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Monday, May 10, 2010

Conservatives Agree Derivatives Dangerous... So Get on Board with Regulation!

I've noted previously that we really need to reform the derivatives market. Unregulated derivatives trading helped get us into the current recession. Even arch-conservative blogger John Walker agrees that unregulated derivatives are dangerous. Walker cites this article from the Washington Times (you know, the conservative Moonie paper) that refers to derivatives as "the fiscal equivalent of a weapon of mass destruction" and chides the "generously lubricated lobbyists for the unrestricted, unsupervised derivatives markets [who] tell congressional committees and government regulators to butt out."

Of course, Walker's ideological blinders are screwed on so tightly that he doesn't actually call for reform; he just uses the article to reinforce non-sequiturally his delusion that President Barack Obama is a lying communist. Never mind that President Obama is advocating derivatives reform. Never mind that Congressional Dems are pushing for derivatives reform harder than Walker's GOP.

I can't help wondering if Mr. Walker would rather see financial reform fail and the whole economy collapse again, just so he could fling more insults at the President. Sigh.

Shake off those blinders—support the President's call for regulating derivatives!


  1. That's your answer for everything, "more regulations!" Mean while the SEC is watching porn 8 hours a day during the "financial crisis." Oh yeah, those regulators did great job catching Bernie Madoff only after his scheme failed.

    And if the Federal Reserve just had MORE power to regulate the banks they could of averted the hole thing......yeah right. They didn't enforce the regs that were already on the books.

    Here is some regulations for ya, Get Government out of the mortage business, the car industry, the banking industry, the health care industry, student loans, ag...... etc. etc. etc.

  2. Yawn. Stop screaming at me: it was the text John Walker posted from the conservative Washington Times that decried the "unrestricted, unsupervised derivatives markets."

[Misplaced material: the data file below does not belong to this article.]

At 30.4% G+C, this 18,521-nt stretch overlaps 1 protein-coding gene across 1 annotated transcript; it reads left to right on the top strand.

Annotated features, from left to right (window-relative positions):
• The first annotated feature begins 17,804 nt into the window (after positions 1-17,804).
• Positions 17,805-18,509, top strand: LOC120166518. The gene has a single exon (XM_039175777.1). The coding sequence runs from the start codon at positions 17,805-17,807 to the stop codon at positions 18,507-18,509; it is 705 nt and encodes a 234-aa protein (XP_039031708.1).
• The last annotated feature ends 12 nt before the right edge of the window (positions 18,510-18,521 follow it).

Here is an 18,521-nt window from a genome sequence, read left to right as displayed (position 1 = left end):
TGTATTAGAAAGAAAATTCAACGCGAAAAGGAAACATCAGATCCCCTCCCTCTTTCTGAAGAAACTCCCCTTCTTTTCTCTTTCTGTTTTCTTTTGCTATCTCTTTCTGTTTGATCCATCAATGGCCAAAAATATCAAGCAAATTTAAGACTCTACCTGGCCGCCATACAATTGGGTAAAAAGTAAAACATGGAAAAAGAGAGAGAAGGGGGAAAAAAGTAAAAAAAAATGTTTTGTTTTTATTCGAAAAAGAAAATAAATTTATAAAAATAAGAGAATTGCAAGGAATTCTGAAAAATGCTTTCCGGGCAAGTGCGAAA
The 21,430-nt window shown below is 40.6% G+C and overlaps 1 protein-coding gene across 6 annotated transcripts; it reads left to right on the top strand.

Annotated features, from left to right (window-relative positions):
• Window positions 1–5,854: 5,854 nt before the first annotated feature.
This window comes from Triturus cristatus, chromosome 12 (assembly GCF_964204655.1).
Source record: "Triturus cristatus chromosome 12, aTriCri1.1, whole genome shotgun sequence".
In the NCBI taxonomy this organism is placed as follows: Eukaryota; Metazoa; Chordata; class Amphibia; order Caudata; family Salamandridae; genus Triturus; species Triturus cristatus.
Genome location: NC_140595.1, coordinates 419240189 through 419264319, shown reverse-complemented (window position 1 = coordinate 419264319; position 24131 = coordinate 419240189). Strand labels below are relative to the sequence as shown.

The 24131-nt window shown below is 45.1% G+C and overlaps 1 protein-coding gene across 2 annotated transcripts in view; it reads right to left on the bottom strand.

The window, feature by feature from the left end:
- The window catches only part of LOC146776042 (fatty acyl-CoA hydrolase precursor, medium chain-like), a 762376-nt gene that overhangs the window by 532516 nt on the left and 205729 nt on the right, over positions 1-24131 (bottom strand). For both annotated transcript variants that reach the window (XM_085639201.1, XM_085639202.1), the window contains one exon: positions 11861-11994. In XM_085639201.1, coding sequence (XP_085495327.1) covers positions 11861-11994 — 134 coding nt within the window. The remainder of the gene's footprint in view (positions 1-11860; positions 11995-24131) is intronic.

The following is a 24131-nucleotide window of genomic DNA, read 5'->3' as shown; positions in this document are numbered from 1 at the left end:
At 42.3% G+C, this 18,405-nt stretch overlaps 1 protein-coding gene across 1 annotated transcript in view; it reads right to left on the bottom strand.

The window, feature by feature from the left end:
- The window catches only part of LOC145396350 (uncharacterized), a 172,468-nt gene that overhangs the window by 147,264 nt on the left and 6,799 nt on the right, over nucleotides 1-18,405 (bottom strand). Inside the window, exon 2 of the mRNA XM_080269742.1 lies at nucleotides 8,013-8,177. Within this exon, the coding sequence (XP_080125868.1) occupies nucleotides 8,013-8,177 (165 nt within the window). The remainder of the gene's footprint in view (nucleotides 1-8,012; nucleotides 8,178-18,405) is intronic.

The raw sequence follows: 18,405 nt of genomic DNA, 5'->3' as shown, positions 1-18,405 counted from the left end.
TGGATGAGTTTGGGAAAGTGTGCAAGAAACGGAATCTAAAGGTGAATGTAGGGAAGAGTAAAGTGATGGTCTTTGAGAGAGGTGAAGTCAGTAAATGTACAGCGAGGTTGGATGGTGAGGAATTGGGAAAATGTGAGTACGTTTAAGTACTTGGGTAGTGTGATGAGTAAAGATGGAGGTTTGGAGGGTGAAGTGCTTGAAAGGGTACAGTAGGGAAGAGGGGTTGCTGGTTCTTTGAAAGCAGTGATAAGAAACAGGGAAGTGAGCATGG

I don't consider more regulations the "answer for everything." But when it comes to financial "weapons of mass destruction" (again, conservative Washington Times's language, not mine) well, golly, a rule or two sure seem like a reasonable idea.

    On your last sentence: the fact that a hammer won't unplug my toilet, start my car, or bake bread does not negate the fact that a hammer will drive a nail. Recalling the SAT: hammer:regulations::nail:derivatives.

  3. When all you have is a hammer everything looks like a nail.

  4. Ah, yes, trying to win by reductio ad truism.

    Even if all I had was a hammer (and I have and advocate many more tools), that would not change the fact that nails are nails.

  5. Cory, why is it when a few items need to be surgically removed or changed, these bills like healthcare and banking try to overhaul the entire system? That has never made sense to me. If the goal is to improve what we have, congress has the power to regulate those areas that need closer scrutiny. Big money gambling like derivatives, futures and other financial products require someone to lose big in order for someone else to win big. If they need to be reined in, why not simply make those products illegal or tweak them? It does seem like a sledge hammer is being used on so many issues rather than a surgical knife (no reference to Blake Curd). Sweeping change is not what people expected. Few were looking for the boat to turn 180-degrees, but most wanted a course correction.

  6. Rod, let's see: subprime mortgages, predatory lending, derivatives, monkey business at Goldman Sachs, general economic collapse... and you're talking in metaphors about surgery and sledge hammers?

    Reforming the banking system (and the health care system) is no small matter. But whatever the broader systemic issues, are we agreeing with the Washington Times (and my original point) that derivatives need regulation?

  7. The talking points that are associated with this bill is that Wall Street has acted like a casino and must be reformed! Casinos run better than Wall Street and they do not accept credit. Try to go into an Indian casino and ask for $400 in chips while laying down $10.

    Wall Street knows that the elected federal officials will buy their bad investments. This bill could be very efficient and to the point...no more bailouts, period.


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